Perspectives in International Development Seminar Series
Timely availability of improved seeds at affordable prices is critical to increased productivity by smallholder farmers in Africa. Improved seeds can deliver state of the art technology to farmers including higher yields, disease and pest resistance, climate change adaptation, and improved nutrition. Over the last two decades, formal seed systems in Africa have been gradually liberalized resulting in increased participation of private seed enterprises (multinationals, regional and domestic companies). However, in most countries, the public sector often hinders or competes with private sector. This seminar shares the latest findings from The African Seed Access Index (TASAI), a tool that monitors the development and competitiveness of national seed sectors in Africa. The central objective of TASAI is to encourage African governments and development agencies to create and maintain enabling environments that will accelerate the development of local private sector-led seed systems serving smallholder farmers.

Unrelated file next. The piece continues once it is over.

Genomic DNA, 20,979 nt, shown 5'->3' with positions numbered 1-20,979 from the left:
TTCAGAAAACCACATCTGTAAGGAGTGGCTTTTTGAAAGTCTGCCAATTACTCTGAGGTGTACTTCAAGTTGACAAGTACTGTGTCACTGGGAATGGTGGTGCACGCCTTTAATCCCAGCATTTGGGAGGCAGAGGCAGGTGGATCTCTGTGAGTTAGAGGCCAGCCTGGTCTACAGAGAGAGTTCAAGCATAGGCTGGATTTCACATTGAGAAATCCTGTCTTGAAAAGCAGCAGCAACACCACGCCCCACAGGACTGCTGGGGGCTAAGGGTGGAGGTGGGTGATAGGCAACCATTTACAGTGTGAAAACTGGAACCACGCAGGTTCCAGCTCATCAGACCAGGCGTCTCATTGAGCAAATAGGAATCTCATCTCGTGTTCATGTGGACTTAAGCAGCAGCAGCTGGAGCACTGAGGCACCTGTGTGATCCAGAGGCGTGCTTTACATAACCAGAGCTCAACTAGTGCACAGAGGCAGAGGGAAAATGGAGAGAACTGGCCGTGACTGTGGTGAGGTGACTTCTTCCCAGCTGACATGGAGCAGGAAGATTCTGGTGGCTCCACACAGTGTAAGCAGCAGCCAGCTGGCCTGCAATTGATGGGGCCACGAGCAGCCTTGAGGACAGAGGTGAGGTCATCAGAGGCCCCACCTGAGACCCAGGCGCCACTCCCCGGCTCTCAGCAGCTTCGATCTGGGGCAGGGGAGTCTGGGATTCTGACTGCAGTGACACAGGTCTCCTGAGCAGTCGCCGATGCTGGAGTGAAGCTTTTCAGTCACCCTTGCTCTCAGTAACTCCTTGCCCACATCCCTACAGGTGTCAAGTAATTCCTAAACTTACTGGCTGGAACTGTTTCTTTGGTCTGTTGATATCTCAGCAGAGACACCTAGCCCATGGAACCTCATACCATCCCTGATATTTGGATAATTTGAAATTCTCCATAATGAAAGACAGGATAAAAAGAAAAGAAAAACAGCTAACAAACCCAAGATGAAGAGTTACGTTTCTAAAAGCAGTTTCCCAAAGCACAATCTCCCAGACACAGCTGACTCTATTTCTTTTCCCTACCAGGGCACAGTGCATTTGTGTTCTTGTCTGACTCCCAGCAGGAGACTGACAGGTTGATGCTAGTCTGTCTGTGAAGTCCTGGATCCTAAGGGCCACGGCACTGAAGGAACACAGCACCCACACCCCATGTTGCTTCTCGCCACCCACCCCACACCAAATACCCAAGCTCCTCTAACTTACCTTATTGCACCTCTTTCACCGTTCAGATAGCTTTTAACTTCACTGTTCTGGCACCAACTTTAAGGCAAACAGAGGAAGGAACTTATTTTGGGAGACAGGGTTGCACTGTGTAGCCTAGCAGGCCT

About the presenter
Ed Mabaya is an academic and a development practitioner. He is involved in several programs that seek to improve the lives of African farmers through private enterprises. He has more than a decade of research and outreach experience in the development of Africa’s seed sector. Ed earned his MS and Ph.D. degrees in Agricultural Economics at Cornell University and his B.Sc. from the University of Zimbabwe. He is the outgoing President of African Association of Agricultural Economists (2017-2019). Mabaya was an Archbishop Desmond Tutu Leadership Fellow (2007) and The Aspen Institute’s New Voices Fellow (2016).
About the seminar series
The "Perspectives in International Development Seminar Series" is co-sponsored by the Department of Global Development, the Department of Natural Resources, the Charles H. Dyson School of Applied Economics and Management, and the School of Integrative Plant Science.
Date & Time
November 11, 2020
12:40 pm - 1:30 pm
More information about this event.
Department of Global Development
School of Integrative Plant Science
Natural Resources and the Environment
Charles H. Dyson School of Applied Economics and Management
Cornell Global Development
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